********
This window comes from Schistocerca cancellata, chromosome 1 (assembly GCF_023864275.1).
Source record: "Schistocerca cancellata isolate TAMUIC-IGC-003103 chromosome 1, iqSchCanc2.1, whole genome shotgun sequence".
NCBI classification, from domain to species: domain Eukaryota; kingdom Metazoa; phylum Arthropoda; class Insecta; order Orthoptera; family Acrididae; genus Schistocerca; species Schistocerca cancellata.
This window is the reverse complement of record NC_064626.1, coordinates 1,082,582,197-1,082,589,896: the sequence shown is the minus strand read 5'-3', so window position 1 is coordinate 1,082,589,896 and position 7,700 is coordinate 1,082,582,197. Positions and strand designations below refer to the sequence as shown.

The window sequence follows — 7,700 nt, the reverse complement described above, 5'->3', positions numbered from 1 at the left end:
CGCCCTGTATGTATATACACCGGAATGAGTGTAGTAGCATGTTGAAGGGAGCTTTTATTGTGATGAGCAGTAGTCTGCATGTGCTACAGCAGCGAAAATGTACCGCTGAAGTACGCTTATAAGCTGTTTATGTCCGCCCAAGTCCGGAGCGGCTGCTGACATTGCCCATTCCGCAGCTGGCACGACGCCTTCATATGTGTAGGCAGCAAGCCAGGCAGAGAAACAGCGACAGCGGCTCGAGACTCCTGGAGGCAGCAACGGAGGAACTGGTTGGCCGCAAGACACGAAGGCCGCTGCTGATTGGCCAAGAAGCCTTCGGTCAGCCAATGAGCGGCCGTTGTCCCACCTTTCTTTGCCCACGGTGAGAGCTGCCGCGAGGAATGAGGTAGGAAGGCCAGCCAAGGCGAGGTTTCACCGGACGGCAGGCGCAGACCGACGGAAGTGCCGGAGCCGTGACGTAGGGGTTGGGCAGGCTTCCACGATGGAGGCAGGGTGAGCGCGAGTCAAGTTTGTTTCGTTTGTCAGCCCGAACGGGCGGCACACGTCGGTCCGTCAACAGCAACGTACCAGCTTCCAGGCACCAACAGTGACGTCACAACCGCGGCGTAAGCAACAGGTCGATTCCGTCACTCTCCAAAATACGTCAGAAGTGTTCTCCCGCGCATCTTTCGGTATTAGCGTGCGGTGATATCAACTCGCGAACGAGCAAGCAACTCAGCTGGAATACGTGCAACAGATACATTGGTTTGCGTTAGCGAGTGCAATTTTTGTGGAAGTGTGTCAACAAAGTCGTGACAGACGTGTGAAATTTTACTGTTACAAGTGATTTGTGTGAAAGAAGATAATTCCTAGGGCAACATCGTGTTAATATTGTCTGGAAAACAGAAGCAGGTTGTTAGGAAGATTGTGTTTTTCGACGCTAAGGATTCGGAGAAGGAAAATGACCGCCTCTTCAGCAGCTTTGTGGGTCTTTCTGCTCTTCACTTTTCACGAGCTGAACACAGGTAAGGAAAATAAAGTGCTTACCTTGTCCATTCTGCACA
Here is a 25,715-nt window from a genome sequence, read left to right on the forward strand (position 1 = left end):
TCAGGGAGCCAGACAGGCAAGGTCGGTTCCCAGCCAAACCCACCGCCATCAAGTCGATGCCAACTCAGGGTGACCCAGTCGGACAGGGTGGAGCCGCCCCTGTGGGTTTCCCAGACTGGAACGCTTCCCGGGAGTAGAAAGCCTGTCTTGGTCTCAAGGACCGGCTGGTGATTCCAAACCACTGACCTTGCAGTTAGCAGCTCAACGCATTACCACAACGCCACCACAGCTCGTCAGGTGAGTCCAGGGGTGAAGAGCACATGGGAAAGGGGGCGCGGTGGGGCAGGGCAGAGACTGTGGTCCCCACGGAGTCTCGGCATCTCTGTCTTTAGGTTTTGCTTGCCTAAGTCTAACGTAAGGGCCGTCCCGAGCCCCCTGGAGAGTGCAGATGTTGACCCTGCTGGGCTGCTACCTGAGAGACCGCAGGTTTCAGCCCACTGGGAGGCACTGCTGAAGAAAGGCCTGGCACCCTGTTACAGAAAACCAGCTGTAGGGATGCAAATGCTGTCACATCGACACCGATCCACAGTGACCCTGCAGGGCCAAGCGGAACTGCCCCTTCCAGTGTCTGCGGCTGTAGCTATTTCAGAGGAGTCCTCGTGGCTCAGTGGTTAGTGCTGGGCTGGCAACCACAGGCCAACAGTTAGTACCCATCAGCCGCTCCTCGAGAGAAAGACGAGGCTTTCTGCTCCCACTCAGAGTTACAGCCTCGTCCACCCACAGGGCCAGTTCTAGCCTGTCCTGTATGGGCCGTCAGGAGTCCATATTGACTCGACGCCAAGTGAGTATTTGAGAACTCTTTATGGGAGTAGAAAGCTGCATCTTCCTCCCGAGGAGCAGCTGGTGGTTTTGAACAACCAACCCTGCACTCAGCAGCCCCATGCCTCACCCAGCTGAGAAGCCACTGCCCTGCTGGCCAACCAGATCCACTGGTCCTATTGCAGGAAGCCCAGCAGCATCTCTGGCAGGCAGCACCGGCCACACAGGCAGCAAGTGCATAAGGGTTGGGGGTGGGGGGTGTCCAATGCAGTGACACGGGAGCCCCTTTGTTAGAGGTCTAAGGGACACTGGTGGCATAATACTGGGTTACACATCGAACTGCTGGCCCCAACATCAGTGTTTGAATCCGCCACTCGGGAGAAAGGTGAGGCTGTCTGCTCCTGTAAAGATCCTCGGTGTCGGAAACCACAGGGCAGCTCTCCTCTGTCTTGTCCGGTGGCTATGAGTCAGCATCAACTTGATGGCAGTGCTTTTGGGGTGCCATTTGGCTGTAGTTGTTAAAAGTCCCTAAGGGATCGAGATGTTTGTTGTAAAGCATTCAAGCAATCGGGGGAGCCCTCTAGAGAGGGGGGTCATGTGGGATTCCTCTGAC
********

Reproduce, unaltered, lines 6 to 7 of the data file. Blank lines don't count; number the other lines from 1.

CGCCCTGTATGTATATACACCGGAATGAGTGTAGTAGCATGTTGAAGGGAGCTTTTATTGTGATGAGCAGTAGTCTGCATGTGCTACAGCAGCGAAAATGTACCGCTGAAGTACGCTTATAAGCTGTTTATGTCCGCCCAAGTCCGGAGCGGCTGCTGACATTGCCCATTCCGCAGCTGGCACGACGCCTTCATATGTGTAGGCAGCAAGCCAGGCAGAGAAACAGCGACAGCGGCTCGAGACTCCTGGAGGCAGCAACGGAGGAACTGGTTGGCCGCAAGACACGAAGGCCGCTGCTGATTGGCCAAGAAGCCTTCGGTCAGCCAATGAGCGGCCGTTGTCCCACCTTTCTTTGCCCACGGTGAGAGCTGCCGCGAGGAATGAGGTAGGAAGGCCAGCCAAGGCGAGGTTTCACCGGACGGCAGGCGCAGACCGACGGAAGTGCCGGAGCCGTGACGTAGGGGTTGGGCAGGCTTCCACGATGGAGGCAGGGTGAGCGCGAGTCAAGTTTGTTTCGTTTGTCAGCCCGAACGGGCGGCACACGTCGGTCCGTCAACAGCAACGTACCAGCTTCCAGGCACCAACAGTGACGTCACAACCGCGGCGTAAGCAACAGGTCGATTCCGTCACTCTCCAAAATACGTCAGAAGTGTTCTCCCGCGCATCTTTCGGTATTAGCGTGCGGTGATATCAACTCGCGAACGAGCAAGCAACTCAGCTGGAATACGTGCAACAGATACATTGGTTTGCGTTAGCGAGTGCAATTTTTGTGGAAGTGTGTCAACAAAGTCGTGACAGACGTGTGAAATTTTACTGTTACAAGTGATTTGTGTGAAAGAAGATAATTCCTAGGGCAACATCGTGTTAATATTGTCTGGAAAACAGAAGCAGGTTGTTAGGAAGATTGTGTTTTTCGACGCTAAGGATTCGGAGAAGGAAAATGACCGCCTCTTCAGCAGCTTTGTGGGTCTTTCTGCTCTTCACTTTTCACGAGCTGAACACAGGTAAGGAAAATAAAGTGCTTACCTTGTCCATTCTGCACA
Here is a 25,715-nt window from a genome sequence, read left to right on the forward strand (position 1 = left end):